I don't understand BLAST.
     
  16. eric_s

    eric_s Senior Member

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    Thanks. What i wonder is why does he call 96% identical "not very close", when in HIV there is more diversity than that?
     
  17. kday

    kday Senior Member

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    HIV mutates like crazy....
     
  18. omerbasket

    omerbasket Senior Member

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    Again, perhaps Miller would explain why strains of HIV-1 which are only 85% identical to each other, and strains of HCV which are only 79% identical to each other, are named HIV-1 and HCV.
    Besides, here you have scientist from lithuania saying that it's XMRV, and a scientist from the USA that seems to be invested (not in money, but in reputation) in the idea that XMRV is a contamination, saying otherwise. Why should we take Miller's word and not the word of the lithuanian scientists?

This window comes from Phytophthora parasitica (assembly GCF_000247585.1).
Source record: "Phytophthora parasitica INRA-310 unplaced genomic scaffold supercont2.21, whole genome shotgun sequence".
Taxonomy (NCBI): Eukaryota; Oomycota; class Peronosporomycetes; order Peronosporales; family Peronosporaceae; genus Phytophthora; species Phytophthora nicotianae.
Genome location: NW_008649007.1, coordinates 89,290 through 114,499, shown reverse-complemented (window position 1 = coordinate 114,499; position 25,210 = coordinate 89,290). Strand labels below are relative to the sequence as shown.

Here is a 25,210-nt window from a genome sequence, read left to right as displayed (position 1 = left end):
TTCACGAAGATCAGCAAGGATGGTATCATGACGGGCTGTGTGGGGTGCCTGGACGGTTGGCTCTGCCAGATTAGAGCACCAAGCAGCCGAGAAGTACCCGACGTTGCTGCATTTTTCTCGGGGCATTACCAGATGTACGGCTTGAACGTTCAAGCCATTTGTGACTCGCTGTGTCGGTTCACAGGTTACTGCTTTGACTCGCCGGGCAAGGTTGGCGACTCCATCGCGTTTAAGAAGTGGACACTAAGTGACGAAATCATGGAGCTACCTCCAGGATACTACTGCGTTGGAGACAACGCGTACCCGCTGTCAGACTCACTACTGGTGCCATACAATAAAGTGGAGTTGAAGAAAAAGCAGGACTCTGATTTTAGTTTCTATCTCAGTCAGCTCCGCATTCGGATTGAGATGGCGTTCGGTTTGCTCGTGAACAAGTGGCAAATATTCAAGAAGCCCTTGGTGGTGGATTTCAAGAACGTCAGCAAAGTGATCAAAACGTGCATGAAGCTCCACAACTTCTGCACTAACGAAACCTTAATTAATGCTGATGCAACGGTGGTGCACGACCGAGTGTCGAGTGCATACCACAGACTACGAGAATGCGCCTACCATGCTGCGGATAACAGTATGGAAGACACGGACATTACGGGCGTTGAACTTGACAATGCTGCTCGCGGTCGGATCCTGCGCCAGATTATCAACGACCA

19. kday

    kday Senior Member

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    We haven't heard from these scientists yet. I don't take one man's word, but I like to hear everyone's opinion. Hopefully more to come.
     
  20. Jemal

    Jemal Senior Member

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    XMRV or not, we humans seem to harbour an awful lot of mouse retroviruses ;)
    Somewhere along the line this can't all be explained by contamination anymore, I think. It's like the boy crying "Wolf!" all the time. There comes a time when that doesn't work anymore...

    Anyway, Miller might have published some research some of us don't look favourably upon, at least he is responding to questions.